"I pity the fool. . ." The great Mr. T, so over-the-top and bad in his day back in the early 80s that he was oddly appealing. And I never even watched The A Team.
Today was April 1st, a warm, sunny spring day in my neck of the American Midwest. I held a relaxed session of office hours this early morning in the still quiet dining commons, softening somewhat the always jarring experience of reading and grading a bunch of hastily crafted undergraduate papers with a steamy fresh medium French roast coffee. While working through the stack, I noticed once in a while that quite a few of the female students on campus were turned out rather nicely this morning. Besides having their hair actually fixed, or at least pulled back, many of these young ladies wore pretty sundresses, skirts, blouses, and sandals, while others wore leather dock-sider shoes with skinny jeans and a cardigan to ward off the early morning chill, and so forth. Good. It's always a pleasant surprise to see people of any age making the effort and taking pride in their appearance. Then, there were the boys.
Almost without exception, they were dressed horribly and wearing one of three "uniforms." There were the guys in workboots, sagging jeans, t-shirts and baseball caps, often with some visible camouflage gear, who looked like they would have been more at home spitting into the dirt from the seat of the John Deere tractor as they plowed the back 80 acres rather than attending classes on a college campus. Then, there were the "Badger" and "Skinny Pete" methamphetamine dealer wannabes (read up on your Breaking Bad characters if you need to) in their overly long shorts, hoodies, cheap bling, and all manner of visible body "art" peeking out from their clothing. Finally, we had the warm-up/track suit crowd, probably college athletes, or guys who fancy themselves as such.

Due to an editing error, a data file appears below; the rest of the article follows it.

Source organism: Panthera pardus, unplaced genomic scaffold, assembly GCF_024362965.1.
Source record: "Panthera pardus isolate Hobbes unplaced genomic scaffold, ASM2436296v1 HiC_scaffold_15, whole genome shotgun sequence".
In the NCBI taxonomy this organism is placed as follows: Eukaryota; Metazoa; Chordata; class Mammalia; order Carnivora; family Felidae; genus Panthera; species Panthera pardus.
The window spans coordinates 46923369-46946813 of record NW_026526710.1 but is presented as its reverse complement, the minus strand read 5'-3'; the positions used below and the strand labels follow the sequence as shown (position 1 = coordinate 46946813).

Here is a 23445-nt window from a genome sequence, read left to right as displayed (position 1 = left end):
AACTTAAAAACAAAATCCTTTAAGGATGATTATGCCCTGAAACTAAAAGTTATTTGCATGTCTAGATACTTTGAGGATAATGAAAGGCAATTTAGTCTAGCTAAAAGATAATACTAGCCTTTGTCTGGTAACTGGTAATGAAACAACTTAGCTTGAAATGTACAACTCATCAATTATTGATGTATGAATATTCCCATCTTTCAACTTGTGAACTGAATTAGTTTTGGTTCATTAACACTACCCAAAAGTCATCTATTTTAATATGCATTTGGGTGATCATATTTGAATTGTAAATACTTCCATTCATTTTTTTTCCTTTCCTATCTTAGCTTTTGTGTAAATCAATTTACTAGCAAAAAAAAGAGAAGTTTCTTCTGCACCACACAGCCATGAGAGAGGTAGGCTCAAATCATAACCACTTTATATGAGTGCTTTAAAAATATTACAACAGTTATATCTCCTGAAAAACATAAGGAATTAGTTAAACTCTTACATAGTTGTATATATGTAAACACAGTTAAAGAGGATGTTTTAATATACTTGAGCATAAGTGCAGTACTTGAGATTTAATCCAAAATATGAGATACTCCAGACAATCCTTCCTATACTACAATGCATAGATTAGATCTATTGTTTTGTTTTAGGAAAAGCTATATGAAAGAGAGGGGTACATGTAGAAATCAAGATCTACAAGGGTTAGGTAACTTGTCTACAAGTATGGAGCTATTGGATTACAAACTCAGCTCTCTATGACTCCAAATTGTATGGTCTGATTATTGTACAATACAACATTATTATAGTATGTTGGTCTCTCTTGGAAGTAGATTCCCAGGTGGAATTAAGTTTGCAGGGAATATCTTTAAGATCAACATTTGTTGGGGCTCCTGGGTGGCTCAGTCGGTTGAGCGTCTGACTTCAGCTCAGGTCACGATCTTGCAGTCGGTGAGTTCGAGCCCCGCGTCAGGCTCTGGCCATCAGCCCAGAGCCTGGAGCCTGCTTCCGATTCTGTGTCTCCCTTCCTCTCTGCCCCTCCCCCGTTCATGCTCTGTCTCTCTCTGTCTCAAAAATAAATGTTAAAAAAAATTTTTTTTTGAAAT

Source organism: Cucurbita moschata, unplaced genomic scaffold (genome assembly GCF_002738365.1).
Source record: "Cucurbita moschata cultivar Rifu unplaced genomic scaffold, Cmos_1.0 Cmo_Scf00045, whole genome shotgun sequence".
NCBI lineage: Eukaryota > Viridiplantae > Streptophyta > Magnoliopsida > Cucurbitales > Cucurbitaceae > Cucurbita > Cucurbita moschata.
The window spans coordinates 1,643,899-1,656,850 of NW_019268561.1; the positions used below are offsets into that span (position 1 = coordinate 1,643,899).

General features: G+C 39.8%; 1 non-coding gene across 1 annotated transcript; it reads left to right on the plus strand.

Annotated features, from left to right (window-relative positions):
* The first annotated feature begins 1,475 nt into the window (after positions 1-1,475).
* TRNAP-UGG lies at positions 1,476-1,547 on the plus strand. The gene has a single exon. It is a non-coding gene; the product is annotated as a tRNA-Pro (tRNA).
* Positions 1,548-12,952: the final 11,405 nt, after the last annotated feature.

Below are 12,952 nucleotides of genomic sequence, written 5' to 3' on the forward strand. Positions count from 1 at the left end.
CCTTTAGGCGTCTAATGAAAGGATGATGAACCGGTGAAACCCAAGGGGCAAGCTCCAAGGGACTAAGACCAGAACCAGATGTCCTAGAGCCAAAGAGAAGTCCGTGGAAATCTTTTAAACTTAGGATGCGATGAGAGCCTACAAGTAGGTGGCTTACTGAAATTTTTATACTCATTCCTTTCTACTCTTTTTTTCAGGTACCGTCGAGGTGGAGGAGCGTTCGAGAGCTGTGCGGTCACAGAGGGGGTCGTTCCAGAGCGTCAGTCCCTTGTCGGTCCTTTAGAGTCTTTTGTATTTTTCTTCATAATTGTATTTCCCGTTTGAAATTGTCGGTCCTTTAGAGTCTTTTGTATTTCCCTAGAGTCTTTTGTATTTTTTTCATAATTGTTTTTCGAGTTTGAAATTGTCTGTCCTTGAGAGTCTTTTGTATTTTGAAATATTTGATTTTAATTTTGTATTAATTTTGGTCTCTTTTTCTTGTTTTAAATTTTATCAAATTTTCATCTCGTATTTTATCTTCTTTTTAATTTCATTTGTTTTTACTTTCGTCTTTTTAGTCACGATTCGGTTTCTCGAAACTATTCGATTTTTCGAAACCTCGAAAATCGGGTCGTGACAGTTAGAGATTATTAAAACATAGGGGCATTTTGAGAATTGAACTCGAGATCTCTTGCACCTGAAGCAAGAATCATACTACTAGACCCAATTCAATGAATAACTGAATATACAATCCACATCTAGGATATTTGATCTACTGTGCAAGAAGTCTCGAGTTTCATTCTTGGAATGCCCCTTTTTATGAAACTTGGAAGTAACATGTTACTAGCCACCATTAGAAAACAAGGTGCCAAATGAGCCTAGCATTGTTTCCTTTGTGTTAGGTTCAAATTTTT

Can someone enlighten me? Why do so many members of the male gender think it is so much trouble to pull oneself together? Even when I was a young man 30 years ago, and remember, everyone already wore jeans all the time then, most boys and young men still managed to look more pulled together when they left the house than people typically do now. My male friends and acquaintances at least still had some clue about how to tuck a shirt in for example. Keep in mind, I grew up in a rural area where there were many farm families, quite a few blue collar manufacturing families, and the occasional white collar oddities like my family who bought country homes when they moved, or were transferred into the Philadelphia area and its rolling exurbs. The point is that we looked all right, whatever kind of home we came from, and sometimes we looked pretty damn good even at a very casual level. I've got a few as-yet-undigitized photographs that prove it when I look through them. It's not just an idealized figment of my imagination.
Returning to the present day, we have the more vexing question: why do so many young women give the time of day to guys who look so terrible, much less become involved with them? Looking around the dining commons between papers this morning, I noticed quite a few obvious couples sitting around the large space, quietly pitching woo before the first class of the day. Most of the young women looked really rather fetching in their spring clothes, but the male halves of these romantic couplings mostly looked like they had been sleeping rough for several nights and grubbing for nuts and wild mushrooms during the days without any attempt to clean up afterwards. Regardless of their ages, why would any woman bother with a man in visibly dirty, ragged clothes with cruddy hands and fingernails that stand out from across the room? As the question goes, "What's up with that??!!" Do so many young women really think so little of themselves that they take up with the first loser who comes along and mumbles something highly articulate along the lines of "Um, like, yer really hawt!"?